FS9. FSX & P3D CTD Guide - NEW!
FSX / P3D Configuration Guide - UPDATED!
Simulation's Premier Resource!
AVSIM is a free service to the flight and simulation communities. Please help us keep it that way. Donate what you can today! Thank you for your support!
Takeoff runway clearance and emergency landing after takeoff
9 replies to this topic
Posted 27 March 2012 - 02:59 PM
Hello,just now I was preparing myself to fly for the first time using the NGX by PMDG with the ATC from FSX, since I'm starting to feel a bit more confident with the A/C.I use TOPCAT to pick my derate options. Up to now, I would pick myself the takeoff runway, but IIRC in real life, ATC would pick the runway for you, depending on wind, traffic, runway condition, etc...So, my question is, in RL when does the pilot get the runway clearance? Is it like in FSX just prior to taxi? I read in the PMDG manuals that calculations for derates are quite complex, and are done by airline staff on the ground. Do the pilots get derates for each and every runway of the airport?In the boeing procedures, FMC and MCP are programmed during preflight. How can one do so without knowing which runway will he takeoff from? (this, of course assuming that the reply to the question about clearance is "just prior to taxi")On a similar note, how would one pick the runway to land on in case of emergency? I guess it's up to the pilot once he declares an emergency to do so, and in the PMDG manual you are taught to setup your ILS, course and minimums for a certain runway during of the departure airport during preflight, in case you have to make a quick landing after takeoff.Last question: do pilots have a full flight plan for alternate airports? Does it go from the destination airport all the way to the alternate? Or are they supposed to be vectored by ATC/fly direct?Thank you kindly! :)
Please donate today!
Posted 28 March 2012 - 03:03 AM
Which runway is in use will often be broadcast on the airport's ATIS. Especially in Europe (not so sure about the rest of the world) SIDs are often runway specific, so your IFR clearance will implicitly tell you which runway to use (since you are cleared for a specific SID).Picking an emergency landing runway would be done prior to take-off (probably at the gate where you don't have to watch where you're taxiing) based on the winds, ATIS information and aircraft capabilities.To get from your destination to an alternate you would have a flight plan available, you wouldn't be vectored by ATC, navigation is in principle the pilot's job. ATC vectors are to help out in an emergency (i.e. the pilot got lost) or to ensure proper traffic separation.ATC will sometimes assign runway changes after the plane is already taxiing or just prior to push-back, in which case it becomes pretty obvious why real airliners have at least 2 flight crew members :).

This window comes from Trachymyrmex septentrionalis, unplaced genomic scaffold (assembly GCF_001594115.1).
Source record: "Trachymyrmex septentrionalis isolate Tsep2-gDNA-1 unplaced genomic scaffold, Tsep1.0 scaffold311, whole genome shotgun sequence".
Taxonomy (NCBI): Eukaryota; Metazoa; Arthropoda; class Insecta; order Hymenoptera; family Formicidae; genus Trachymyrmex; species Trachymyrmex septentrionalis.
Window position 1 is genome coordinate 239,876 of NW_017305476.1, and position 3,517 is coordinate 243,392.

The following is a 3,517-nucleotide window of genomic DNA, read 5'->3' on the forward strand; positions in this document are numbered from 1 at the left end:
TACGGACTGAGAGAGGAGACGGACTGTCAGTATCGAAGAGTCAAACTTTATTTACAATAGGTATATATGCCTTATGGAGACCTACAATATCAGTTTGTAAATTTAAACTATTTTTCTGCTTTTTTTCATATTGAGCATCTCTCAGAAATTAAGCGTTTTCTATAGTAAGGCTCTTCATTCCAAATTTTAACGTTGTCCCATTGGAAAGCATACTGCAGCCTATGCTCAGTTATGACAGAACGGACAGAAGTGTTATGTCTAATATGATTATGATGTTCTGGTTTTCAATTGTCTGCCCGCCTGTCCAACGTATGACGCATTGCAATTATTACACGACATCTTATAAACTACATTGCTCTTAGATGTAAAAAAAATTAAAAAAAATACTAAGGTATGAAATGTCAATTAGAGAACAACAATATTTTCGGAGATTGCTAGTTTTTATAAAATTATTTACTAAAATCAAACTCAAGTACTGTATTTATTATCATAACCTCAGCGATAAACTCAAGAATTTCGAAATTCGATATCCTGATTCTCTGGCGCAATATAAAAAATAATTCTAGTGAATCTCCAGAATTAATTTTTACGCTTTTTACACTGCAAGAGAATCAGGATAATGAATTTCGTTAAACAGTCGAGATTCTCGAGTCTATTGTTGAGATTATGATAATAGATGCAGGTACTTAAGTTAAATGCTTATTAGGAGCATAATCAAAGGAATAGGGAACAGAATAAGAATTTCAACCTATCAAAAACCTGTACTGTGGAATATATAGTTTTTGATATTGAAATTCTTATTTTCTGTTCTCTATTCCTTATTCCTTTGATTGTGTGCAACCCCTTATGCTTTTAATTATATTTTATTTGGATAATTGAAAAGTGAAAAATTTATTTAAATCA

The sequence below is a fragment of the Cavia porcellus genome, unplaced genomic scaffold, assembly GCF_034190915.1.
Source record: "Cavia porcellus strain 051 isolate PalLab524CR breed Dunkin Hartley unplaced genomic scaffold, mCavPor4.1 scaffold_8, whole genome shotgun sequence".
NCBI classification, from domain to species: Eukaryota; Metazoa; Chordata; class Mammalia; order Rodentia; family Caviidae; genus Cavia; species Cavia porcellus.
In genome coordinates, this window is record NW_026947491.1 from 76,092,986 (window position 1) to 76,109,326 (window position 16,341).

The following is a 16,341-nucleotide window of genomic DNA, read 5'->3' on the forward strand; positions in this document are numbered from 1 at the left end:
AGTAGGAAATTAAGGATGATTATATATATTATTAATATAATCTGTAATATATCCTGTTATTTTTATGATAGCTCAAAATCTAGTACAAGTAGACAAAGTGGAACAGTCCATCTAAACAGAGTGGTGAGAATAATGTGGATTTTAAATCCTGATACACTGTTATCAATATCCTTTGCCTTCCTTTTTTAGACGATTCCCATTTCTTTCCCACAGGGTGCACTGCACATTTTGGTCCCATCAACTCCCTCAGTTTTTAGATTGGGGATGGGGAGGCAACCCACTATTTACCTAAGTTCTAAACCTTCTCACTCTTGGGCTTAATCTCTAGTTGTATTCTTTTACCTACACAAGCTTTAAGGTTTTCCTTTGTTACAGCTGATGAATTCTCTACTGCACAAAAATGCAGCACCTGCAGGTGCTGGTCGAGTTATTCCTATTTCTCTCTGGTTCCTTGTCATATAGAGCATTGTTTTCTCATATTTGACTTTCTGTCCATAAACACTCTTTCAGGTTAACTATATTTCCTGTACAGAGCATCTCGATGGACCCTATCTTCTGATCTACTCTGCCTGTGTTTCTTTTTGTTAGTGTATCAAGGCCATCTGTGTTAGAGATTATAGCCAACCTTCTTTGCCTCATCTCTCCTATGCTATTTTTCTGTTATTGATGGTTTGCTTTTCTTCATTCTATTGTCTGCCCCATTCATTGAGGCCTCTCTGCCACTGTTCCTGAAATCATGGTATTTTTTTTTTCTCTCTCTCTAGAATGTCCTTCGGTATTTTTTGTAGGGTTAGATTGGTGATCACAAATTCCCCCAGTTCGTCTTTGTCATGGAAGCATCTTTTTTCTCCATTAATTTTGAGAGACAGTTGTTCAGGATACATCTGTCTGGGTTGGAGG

Posted 28 March 2012 - 04:54 AM
IRL it happens sometimes that you start taxiing and suddenly get a re-learance for a different runway and a different departure route. Not nice as this increases the workload quite a bit.Derate calculations are done only by the pilots as you have to use the latest weight and balance data and the latest weather and you do that after receiving the loadsheet when closing the doors.That's usually the last item before pushback/engine start.Almost all airlines use a laptop for the performance calculation and entering the necessary data takes only a few minutes so it's no big deal.Problem is that a reclearance does cause distraction and that's ceretainly not needed during taxiing.Alternates are most of the time not too far away from the destination so you either get radar vectors all the way to the alternate or at least initial radar vectors to the nearest fix.On your flightplan the way to the alternate is rather basic as you don't follow a departure route to join a certain airway to the alternate.Furthermore you stay rather low on the way to the alternate so you are not in conflict with 'normal' traffic.Low and slow it's easier for ATC to send you as direct as possible to the alternate. Furthermore most of the time you don't have too much fuel to play with either, so a direct routing is definitely appreciated or even requested. You do brief your preferred landing runway in case of a re-landing, which is normally the longest and/or the one with the least crosswind component, depending on the reason for the re-landing.So that's 'felixible' as well.
Posted 29 March 2012 - 07:56 PM